Your head hurts, you can’t stop blowing your nose, your cough makes you want to swear like a sailor . . . you have a cold. Far less glamorous than the flashy flu (rarely do you hear of cold-related deaths or colds connected to birds), the common cold is exactly that—common. It’s pretty much the most common illness known to humankind, which doesn’t make it suck any less. No need to mince words when you feel like crap—here’s the straight stuff on the sniffles.
In the course of just one year, Americans will collectively suffer a billion colds. These colds are a leading cause of doctor visits and missed days from work and school—according to the Centers for Disease Control and Prevention, 22 million school days are missed every year in the US due to the little ol’ cold. Children get about six to 12 colds a year, mostly because they are in close contact with each other in daycare centers and schools and those youngsters aren’t exactly hyper-vigilant about the hygiene (yes, your toddler likes to suck on the drinking fountain). Adults average about two to four colds a year, although the range can go much higher.
According the National Institutes of Health (NIH), the rate of colds increases slowly for a few weeks starting in late August or early September, and remains high until March or April. Contrary to popular myth, however, you can’t get a cold just by being out in the cold, having damp hair, etc. These conditions can lower your immunity and that might make you more susceptible, but you still have to inhale the nasty little viruses that lead to colds. Cold germs are spread when we touch surfaces that contain them and then touch our eyes or nose. As vile as it sounds, we can also inhale drops of mucus full of cold germs from the air, as when someone near you sneezes. The NIH postulates that the fall/winter cold crescendo might have more to do with the opening of schools and to the fact that chilly weather makes people spend more time indoors where they can touch and breathe all over each other.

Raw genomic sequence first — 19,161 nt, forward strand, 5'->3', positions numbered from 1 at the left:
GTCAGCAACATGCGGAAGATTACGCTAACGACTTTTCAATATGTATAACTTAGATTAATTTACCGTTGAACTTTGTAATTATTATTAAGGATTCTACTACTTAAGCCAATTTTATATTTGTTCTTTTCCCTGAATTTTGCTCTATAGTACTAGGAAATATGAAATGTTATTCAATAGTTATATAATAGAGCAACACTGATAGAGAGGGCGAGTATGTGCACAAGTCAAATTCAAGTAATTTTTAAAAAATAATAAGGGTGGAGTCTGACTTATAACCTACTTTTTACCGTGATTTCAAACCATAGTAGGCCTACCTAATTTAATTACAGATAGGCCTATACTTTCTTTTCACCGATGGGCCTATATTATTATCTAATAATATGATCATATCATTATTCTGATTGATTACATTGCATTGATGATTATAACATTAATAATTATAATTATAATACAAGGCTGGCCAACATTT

There are more than 200 different viruses known to cause the common cold. Some, such as parainfluenza and respiratory syncytial virus, produce mild infections in adults but can cause severe lower respiratory infections in young children; however, these are rarer than the rhinoviruses, which seldom produce serious illnesses. Cold symptoms usually appear two or three days after infection and can include mucus buildup, swollen sinuses, sneezing, sore throat, cough and headache. Fevers are rare. Symptoms can last anywhere from two to 14 days, but most people usually recover in about a week.
There’s no cure for the common cold, but you can get relief from your symptoms by resting, drinking lots of fluids, gargling with warm salt water or using throat sprays or lozenges, using petroleum jelly for a raw nose or taking aspirin or acetaminophen for headaches or fevers. Nonprescription decongestants, cough suppressants and antihistamines may relieve some of your symptoms but will not prevent or even shorten the length of your cold.
Do not take antibiotics to treat a cold (unless prescribed by a doctor for a related, concurrent bacterial infection) because they won’t kill cold viruses in the first place, and over/misuse of antibiotics is leading to new, drug-resistant diseases.
The simplest and most effective way to keep from getting colds is to wash your hands with soap and water. And, as a two-fer, this practice doubles as a great way to avoid hepatitis.